Curbed reports that one obstacle to the esplanade is that there are 92 buses that currently lay over there. The city had planned to move eighteen of those buses to the Hudson River waterfront in Tribeca, but the Tribeca NIMBYs rose up in force, prompting Councilmember Gerson and Borough President Stringer to grandstand in their favor. The latest news is that the City will put the project on hold until it can find a new place to put the buses.
The thing I hate most about NIMBYs is that they're all negative. They don't care about any of the reasons why someone would want that project, they just want it out of their backyard. That's the case with all of the Tribeca NIMBYs quoted in the Trib article: yes, buses are not fun to look at and they foul the air, but they're just as ugly and smelly over by the East River.
Fortunately, some of the people in the Downtown Express article are more reasonable, and are actually looking for, you know, solutions. There's eventually going to be a rebuilt garage in the World Trade Center bathtub with space for 80 buses. Community Board 1 chair Julie Menin likes a plan by the Lower Manhattan Development Corporation to take over part of the current 2,000-space Battery Parking Garage eyesore and put the buses there. "The plan Menin supports, formulated by the L.M.D.C., would be for the L.M.D.C. or the city to buy half of the garage and rebuild it so it can house 120 buses."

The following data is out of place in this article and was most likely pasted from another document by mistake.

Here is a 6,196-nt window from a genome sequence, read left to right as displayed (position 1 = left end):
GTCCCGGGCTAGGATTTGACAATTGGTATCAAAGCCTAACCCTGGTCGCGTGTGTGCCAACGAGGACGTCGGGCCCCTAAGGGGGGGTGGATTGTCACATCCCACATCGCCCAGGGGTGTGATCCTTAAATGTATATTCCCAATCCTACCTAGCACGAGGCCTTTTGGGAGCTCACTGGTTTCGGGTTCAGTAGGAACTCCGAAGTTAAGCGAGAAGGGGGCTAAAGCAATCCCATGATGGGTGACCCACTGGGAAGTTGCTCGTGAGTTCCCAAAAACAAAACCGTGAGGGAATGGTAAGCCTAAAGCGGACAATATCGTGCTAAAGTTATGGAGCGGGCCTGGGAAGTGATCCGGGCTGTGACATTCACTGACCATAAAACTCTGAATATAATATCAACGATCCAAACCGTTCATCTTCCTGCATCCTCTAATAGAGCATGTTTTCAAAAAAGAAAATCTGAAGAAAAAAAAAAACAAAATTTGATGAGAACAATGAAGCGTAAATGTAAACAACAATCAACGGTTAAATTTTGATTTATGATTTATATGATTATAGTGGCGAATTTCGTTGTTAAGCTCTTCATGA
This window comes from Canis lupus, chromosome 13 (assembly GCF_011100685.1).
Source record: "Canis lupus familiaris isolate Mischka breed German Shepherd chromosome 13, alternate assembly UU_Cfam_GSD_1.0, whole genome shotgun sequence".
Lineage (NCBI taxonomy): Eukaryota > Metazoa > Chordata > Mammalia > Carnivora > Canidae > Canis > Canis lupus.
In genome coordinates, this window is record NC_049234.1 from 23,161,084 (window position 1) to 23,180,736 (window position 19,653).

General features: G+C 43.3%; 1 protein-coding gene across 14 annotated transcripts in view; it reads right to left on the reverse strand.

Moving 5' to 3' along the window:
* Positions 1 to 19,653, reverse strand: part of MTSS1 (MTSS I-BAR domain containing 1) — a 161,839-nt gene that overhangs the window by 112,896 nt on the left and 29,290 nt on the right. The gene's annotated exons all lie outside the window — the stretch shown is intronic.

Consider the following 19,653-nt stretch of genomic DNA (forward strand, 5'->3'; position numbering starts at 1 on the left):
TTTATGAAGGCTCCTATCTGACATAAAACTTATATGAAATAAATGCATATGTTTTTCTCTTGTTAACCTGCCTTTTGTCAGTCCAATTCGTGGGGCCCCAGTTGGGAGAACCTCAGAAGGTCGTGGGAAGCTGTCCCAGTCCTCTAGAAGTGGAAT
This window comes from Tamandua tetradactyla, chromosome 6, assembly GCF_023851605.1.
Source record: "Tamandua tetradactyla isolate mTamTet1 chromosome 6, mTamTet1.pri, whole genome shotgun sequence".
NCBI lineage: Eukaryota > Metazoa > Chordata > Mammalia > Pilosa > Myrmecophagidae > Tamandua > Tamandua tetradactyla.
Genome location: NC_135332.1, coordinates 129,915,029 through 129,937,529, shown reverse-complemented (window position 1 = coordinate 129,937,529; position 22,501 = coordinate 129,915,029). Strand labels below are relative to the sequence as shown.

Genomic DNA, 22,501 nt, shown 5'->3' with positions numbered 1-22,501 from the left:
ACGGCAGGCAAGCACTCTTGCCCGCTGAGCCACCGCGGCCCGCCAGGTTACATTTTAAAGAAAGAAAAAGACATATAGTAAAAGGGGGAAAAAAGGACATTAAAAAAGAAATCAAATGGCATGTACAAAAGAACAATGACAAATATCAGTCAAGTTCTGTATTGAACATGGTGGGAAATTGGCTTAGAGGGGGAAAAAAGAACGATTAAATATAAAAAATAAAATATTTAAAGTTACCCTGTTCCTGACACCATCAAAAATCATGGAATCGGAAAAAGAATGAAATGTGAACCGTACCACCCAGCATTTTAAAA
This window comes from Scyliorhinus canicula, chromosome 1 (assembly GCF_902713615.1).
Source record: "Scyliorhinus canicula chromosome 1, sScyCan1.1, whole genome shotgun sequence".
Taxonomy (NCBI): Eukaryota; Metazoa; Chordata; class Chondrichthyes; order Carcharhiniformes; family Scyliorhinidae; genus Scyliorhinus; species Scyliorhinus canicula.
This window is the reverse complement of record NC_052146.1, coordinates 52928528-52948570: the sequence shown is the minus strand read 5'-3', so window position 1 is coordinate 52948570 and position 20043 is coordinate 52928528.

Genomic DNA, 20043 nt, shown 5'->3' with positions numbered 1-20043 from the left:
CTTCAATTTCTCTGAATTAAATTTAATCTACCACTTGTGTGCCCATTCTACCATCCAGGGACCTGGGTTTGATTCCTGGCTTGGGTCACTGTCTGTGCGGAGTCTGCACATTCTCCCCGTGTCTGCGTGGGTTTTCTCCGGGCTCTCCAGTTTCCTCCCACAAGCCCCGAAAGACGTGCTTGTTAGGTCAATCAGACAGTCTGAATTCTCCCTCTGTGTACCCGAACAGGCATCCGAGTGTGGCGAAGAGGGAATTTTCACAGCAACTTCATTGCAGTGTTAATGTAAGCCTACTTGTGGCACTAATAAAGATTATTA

Sounds good, right? The garage is a parking magnet, drawing private cars into Lower Manhattan where they don't belong. Converting some of that space to bus parking would remove that incentive. The plan would even deck over part of the tunnel exit and make the area much more pedestrian friendly - sadly, too late for poor Marilyn Feng.
Except the more elaborate the plans get, the more expensive they get, and nobody wants to pay for it. The LMDC is apparently broke. When you get cash-strapped public agencies and developers in the same room, you get wacky plans like this, as described by the Express:
The L.M.D.C.’s plan for the site shows either a five-story or a seven-story garage, with either a 41-story or 31-story residential tower on top of it. The development can total nearly 1 million square feet, based on available air rights, according to the L.M.D.C. plan.
Money is the chief obstacle. The L.M.D.C. was once expected to fund the garage, but spokesperson Mike Murphy said there is no money allocated. Money for the garage could have come from a $29 million economic development fund, but that fund is nearly empty after $5 million went to help small businesses and $22 million went to cost overruns at the Deutsche Bank building.
Okay, so why not put in for stimulus funds? With enough money, we could even turn it into an actual bus station, so that commuters can wait in comfort instead of on the street. Apparently that hasn't occurred to anyone, so we'll be using the stim to resurface roads around the city.
Oh, and some people want to expand the parking garage so that there's still room for cars. Genius...